identity_loss_A = identity_criterion(identity_A, real_A)

    identity_B = gen_AB(real_B)
    identity_loss_B = identity_criterion(identity_B,real_B)

    gen_identity_loss = identity_loss_A + identity_loss_B
    return gen_identity_loss

identity_criterion = nn.L1Loss()
# Identity Loss -- get_identity_loss(real_X,Real_Y, gen_XY, gen_YX, identity_criterion)
gen_identity_loss = get_identity_loss(real_A,real_B, gen_AB, gen_BA, identity_criterion)

Peak Signal-to-Noise Ratio (PSNR)

Peak signal-to-noise ratio (PSNR) is a loss function that can be used to train GANs, but it is not as common as other loss functions, such as adversarial loss and perceptual loss. PSNR is a measure of the quality of a reconstructed image compared to the original image. It is calculated as the ratio of the maximum possible power of a signal to the power of corrupting noise that affects the fidelity of its representation.

In the context of GANs, PSNR can be used to ensure that the generator produces high-quality images. However, it is important to note that PSNR is not a perfect measure of image quality. For example, PSNR can be high for an image that is blurred or has artefacts.

Here is an analogy to help you understand PSNR:

Imagine you have a perfect copy of a dog image. Now, you add some noise to the dog image. The more noise you add, the less similar the image will be to the original dog image. PSNR measures how much noise is in the dog image. A higher PSNR value indicates that the image is more similar to the original image and has less noise.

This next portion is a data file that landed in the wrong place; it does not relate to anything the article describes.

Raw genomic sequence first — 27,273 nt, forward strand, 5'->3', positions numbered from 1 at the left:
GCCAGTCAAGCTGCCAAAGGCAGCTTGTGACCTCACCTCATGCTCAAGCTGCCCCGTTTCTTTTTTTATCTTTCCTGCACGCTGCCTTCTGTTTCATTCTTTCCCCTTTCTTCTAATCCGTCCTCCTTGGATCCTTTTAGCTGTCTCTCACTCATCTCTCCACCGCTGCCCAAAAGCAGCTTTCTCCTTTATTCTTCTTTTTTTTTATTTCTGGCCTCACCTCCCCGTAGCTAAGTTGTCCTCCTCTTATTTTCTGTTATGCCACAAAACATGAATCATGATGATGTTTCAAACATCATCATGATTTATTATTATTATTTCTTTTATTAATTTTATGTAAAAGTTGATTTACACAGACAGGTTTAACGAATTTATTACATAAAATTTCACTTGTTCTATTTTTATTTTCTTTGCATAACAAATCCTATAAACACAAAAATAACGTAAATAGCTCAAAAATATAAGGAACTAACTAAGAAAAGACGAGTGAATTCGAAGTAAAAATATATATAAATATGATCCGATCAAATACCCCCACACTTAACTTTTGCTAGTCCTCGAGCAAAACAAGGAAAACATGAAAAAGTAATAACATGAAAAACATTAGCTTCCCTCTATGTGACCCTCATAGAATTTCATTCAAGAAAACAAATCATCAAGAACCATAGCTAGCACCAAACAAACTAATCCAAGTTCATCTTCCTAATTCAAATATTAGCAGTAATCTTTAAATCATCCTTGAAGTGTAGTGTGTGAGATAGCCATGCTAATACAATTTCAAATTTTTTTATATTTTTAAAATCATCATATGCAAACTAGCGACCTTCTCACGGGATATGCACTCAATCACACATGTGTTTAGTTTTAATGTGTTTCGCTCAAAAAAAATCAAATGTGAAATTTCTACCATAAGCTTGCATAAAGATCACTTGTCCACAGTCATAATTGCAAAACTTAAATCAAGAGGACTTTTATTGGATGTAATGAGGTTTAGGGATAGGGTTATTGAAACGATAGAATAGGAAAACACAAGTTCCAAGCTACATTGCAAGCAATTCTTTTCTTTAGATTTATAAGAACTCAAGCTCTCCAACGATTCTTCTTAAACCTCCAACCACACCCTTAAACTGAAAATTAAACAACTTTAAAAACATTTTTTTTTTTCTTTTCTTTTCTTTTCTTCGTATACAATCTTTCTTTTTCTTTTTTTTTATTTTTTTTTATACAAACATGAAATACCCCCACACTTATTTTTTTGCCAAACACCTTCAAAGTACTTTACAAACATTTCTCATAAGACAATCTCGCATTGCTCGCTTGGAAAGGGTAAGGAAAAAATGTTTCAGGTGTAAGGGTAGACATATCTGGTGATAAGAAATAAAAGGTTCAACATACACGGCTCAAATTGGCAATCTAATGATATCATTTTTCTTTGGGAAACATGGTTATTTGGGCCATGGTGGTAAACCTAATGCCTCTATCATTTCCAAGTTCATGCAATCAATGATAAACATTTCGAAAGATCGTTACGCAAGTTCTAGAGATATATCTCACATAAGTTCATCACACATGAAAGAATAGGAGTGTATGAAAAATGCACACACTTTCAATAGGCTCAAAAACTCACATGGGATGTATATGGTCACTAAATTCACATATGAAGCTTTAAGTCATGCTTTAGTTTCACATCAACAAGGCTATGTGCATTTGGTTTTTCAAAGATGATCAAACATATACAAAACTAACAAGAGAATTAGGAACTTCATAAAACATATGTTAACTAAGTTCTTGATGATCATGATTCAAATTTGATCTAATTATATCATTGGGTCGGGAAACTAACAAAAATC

When training a GAN, PSNR can be used in conjunction with other loss functions to ensure that the generator produces high-quality images that are also realistic and perceptually similar to real images.

$$PSNR = 10 \cdot \log_{10}\left(\frac{1}{\sqrt{MSE}}\right)$$

To learn more read the paper: A Formal Evaluation of PSNR as Quality Measurement Parameter for Image Segmentation Algorithms

import torch
def psnr_loss(pred, target):
    mse = torch.mean((pred - target)**2)
    return 10.0 * torch.log10(1.0 / torch.sqrt(mse))

Cosine Similarity Loss

Cosine similarity is a measure of the similarity between two non-zero vectors in an inner product space. It is calculated by taking the dot product of the two vectors and dividing it by the product of their magnitudes. This means that cosine similarity is independent of the magnitudes of the vectors, and only depends on their direction.